19/06/2016 The Papers


19/06/2016

No need to wait to see what's in the papers - tune in for a lively and informed conversation about the next day's headlines.


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Transcript


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We'll be taking a look at tomorrow morning's papers in a moment.

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David Cameron has made the case for Britain remaining in the EU.

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He told a BBC Question Time special that leaving the EU would put

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Britain's economy at risk, and that instead the UK should "stay

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Meanwhile, George Osborne has also issued another stark warning

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on the economy if Britain was to leave the EU.

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Boris Johnson says a vote leave would give the UK

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Three 12-year-old girls who were hospitalised after taking

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ecstasy pills in Salford are now said to be in a stable condition.

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And church services have been held to commemorate the life of Jo Cox -

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the MP who was killed in her constituency on Thursday.

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Hello and welcome to our look ahead to what the the papers will be

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With me are Esther McVey and John Stapleton.

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John Stapleton, broadcaster, in Man City blue. All of us are. I hope

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we're not going to see any blue on blue tonight! And Esther McVey,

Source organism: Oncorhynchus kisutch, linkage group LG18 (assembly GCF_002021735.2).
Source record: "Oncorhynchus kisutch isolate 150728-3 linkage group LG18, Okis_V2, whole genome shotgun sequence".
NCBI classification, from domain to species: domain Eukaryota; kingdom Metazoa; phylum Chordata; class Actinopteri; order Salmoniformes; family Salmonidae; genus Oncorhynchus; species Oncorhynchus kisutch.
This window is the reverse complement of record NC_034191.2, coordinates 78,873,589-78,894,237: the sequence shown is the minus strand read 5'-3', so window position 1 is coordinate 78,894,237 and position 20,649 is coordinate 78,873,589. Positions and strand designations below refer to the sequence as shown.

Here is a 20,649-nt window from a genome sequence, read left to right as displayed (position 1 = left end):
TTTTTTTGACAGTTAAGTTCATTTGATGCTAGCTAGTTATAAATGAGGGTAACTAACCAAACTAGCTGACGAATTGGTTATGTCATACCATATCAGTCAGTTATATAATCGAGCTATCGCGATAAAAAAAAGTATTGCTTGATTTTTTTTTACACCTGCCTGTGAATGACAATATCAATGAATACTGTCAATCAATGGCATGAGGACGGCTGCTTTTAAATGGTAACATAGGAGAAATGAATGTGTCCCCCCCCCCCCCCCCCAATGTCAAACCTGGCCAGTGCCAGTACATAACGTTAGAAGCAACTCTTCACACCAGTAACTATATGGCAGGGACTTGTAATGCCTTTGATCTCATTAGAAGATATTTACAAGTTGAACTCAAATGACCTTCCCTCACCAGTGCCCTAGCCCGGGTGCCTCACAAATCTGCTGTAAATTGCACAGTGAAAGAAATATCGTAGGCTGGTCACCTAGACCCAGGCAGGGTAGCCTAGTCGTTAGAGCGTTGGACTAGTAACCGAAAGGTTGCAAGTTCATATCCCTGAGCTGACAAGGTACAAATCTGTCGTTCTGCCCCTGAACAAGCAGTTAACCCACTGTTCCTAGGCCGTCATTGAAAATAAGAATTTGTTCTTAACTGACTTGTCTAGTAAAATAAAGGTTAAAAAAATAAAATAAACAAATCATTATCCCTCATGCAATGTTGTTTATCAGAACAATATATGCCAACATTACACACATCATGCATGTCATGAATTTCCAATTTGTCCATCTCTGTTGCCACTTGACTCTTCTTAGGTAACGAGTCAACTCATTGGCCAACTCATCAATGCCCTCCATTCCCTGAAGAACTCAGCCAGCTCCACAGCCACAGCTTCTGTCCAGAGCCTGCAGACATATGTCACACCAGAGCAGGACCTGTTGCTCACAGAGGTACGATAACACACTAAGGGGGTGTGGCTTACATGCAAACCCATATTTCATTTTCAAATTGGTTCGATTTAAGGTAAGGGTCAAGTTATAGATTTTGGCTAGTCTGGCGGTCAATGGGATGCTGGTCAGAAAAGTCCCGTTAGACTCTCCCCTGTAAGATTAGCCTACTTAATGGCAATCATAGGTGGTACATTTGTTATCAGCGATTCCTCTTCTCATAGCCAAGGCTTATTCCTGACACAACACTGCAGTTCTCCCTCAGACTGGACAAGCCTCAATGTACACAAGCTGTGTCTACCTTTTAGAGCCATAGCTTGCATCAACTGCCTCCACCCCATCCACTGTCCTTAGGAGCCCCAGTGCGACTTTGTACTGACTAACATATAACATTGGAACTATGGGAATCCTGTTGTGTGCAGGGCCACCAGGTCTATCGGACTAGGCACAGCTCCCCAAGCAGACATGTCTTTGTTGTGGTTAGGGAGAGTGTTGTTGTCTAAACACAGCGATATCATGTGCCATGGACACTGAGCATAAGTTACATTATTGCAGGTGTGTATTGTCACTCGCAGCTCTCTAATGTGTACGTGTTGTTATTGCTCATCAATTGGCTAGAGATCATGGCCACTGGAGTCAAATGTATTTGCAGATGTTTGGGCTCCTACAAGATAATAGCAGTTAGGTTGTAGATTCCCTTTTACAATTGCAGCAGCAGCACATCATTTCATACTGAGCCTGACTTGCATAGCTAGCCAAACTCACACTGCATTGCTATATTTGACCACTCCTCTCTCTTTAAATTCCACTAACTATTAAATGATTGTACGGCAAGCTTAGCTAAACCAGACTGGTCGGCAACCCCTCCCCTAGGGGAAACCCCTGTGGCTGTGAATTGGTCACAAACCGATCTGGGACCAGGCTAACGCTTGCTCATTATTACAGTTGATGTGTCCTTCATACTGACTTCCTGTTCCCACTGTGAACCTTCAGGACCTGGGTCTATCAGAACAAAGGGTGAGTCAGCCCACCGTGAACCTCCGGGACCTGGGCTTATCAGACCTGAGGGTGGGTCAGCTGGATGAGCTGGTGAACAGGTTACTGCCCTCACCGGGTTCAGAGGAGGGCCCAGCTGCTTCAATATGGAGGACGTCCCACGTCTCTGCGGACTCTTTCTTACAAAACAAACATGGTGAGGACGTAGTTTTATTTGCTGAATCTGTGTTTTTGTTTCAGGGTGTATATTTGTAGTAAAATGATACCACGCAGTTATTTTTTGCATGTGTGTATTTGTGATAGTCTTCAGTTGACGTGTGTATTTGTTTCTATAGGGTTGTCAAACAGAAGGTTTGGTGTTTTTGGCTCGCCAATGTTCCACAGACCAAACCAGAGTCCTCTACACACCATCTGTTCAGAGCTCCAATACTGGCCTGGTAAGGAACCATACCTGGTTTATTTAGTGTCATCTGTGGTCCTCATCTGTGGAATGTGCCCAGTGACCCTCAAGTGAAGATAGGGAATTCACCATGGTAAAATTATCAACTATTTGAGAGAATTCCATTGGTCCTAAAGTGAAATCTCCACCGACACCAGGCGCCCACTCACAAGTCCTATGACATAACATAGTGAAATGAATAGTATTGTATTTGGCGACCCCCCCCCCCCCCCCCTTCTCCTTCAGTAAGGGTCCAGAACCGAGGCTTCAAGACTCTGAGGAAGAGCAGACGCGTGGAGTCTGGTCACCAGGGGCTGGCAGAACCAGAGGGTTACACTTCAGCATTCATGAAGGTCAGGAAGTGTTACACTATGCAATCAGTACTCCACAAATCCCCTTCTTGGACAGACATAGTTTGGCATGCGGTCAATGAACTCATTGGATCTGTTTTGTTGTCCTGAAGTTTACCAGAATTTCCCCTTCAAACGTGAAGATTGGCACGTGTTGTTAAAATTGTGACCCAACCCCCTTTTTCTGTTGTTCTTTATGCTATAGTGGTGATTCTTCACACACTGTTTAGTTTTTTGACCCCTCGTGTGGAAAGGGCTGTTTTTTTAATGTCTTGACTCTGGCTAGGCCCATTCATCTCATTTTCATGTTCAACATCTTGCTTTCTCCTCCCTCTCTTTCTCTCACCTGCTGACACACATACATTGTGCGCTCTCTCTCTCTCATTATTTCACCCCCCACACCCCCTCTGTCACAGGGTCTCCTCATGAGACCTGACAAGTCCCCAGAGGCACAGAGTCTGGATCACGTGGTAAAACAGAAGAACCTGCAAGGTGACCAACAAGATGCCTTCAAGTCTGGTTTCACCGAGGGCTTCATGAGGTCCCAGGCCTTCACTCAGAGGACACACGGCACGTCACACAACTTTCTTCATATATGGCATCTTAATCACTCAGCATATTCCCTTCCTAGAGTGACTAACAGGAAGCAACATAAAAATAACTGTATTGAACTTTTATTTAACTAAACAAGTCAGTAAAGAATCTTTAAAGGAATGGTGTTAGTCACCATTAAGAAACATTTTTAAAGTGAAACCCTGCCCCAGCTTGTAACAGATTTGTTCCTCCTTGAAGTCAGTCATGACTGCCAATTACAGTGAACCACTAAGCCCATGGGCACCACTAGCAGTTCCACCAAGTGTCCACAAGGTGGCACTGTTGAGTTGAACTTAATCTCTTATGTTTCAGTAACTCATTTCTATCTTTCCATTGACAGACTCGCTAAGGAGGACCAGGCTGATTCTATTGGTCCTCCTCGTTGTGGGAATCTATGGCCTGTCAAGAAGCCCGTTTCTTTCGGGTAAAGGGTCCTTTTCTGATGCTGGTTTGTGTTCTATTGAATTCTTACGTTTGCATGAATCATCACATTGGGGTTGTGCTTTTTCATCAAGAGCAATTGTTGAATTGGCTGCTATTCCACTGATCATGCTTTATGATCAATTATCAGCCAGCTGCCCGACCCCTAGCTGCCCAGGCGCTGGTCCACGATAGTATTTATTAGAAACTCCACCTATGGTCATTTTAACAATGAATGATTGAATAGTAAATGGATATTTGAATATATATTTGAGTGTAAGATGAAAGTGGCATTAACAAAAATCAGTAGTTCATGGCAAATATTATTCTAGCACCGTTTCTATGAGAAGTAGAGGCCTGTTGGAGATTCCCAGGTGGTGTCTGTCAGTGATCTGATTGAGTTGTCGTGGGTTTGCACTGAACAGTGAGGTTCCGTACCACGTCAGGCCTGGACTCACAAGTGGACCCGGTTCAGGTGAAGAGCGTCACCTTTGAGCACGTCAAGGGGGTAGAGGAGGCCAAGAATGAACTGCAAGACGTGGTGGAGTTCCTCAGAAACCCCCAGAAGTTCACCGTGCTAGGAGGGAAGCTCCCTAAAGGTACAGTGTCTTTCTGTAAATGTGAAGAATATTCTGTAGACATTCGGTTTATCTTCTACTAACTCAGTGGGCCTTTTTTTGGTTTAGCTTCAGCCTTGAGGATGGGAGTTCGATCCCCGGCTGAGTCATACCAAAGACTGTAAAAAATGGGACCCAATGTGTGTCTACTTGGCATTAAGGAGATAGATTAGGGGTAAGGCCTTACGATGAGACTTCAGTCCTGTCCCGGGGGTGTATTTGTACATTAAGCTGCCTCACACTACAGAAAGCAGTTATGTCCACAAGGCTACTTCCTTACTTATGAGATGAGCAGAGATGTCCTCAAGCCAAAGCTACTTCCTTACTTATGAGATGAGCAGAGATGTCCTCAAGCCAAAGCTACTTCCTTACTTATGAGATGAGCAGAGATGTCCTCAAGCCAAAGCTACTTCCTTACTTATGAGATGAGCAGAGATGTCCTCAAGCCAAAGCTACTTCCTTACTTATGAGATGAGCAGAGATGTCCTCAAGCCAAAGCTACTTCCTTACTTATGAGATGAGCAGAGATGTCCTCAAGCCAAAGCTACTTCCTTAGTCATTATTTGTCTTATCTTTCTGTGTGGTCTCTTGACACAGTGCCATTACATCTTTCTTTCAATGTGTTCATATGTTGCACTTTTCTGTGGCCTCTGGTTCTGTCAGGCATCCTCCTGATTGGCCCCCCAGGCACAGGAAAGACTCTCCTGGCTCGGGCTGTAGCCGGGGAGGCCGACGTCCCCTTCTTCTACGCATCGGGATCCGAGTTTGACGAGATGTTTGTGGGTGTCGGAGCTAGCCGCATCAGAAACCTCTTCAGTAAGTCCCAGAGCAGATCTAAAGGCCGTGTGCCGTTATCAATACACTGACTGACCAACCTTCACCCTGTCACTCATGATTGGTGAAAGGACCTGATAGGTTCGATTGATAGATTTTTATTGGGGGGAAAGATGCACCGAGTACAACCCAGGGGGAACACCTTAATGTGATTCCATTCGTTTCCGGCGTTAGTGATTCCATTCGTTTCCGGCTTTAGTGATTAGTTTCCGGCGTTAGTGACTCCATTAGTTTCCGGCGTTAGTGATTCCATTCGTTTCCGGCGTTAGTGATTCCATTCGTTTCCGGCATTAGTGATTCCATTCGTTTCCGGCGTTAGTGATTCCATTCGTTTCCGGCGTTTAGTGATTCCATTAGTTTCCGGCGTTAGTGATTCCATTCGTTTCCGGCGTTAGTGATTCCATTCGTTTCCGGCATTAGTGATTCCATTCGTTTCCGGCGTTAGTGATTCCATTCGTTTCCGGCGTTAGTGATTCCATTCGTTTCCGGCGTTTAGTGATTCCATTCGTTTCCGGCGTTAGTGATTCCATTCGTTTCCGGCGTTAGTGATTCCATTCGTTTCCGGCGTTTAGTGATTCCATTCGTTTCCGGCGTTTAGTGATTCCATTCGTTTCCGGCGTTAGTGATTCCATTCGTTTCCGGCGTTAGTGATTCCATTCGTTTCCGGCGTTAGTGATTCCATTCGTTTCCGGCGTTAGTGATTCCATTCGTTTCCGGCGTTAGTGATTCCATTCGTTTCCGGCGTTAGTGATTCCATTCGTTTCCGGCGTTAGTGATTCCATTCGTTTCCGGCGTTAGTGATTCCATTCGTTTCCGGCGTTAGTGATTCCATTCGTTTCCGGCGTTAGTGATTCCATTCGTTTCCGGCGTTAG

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broadcaster. With hours the Daily Telegraph tells us Horace Johnson

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has called on voters to seize on a once-in-a-lifetime opportunity to

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leave the UK. -- leave the EU. And David Cameron delivered an

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impassioned plea for EU membership. The Daily Mail sees it differently,

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it says David Cameron was subject to a life TV mauling over the

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interrogation on immigration in question Time. It could be a tax

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bill of Britain stays in the EU says the Daily Express. It is opposed to

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the EU delivering cut rate VAT on some goods. Most of the papers

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feature the referendum in some form or another. We will start with even

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Argentines. Cameron invokes murdered MP in neck and neck exit race. TM

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tweets a link to an article written by Jo Cox. He has two dread

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carefully? He said she was a powerful ally for the remaining case

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and she will be a sad loss to the campaign. One of the most

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interesting things in this article to me, I have not come across this

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before, according to the Financial Times, legal experts are now warning

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of constitutional chaos after, if we vote to leave because the primacy of

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EU law is enshrined in the devolution agreements of Scotland,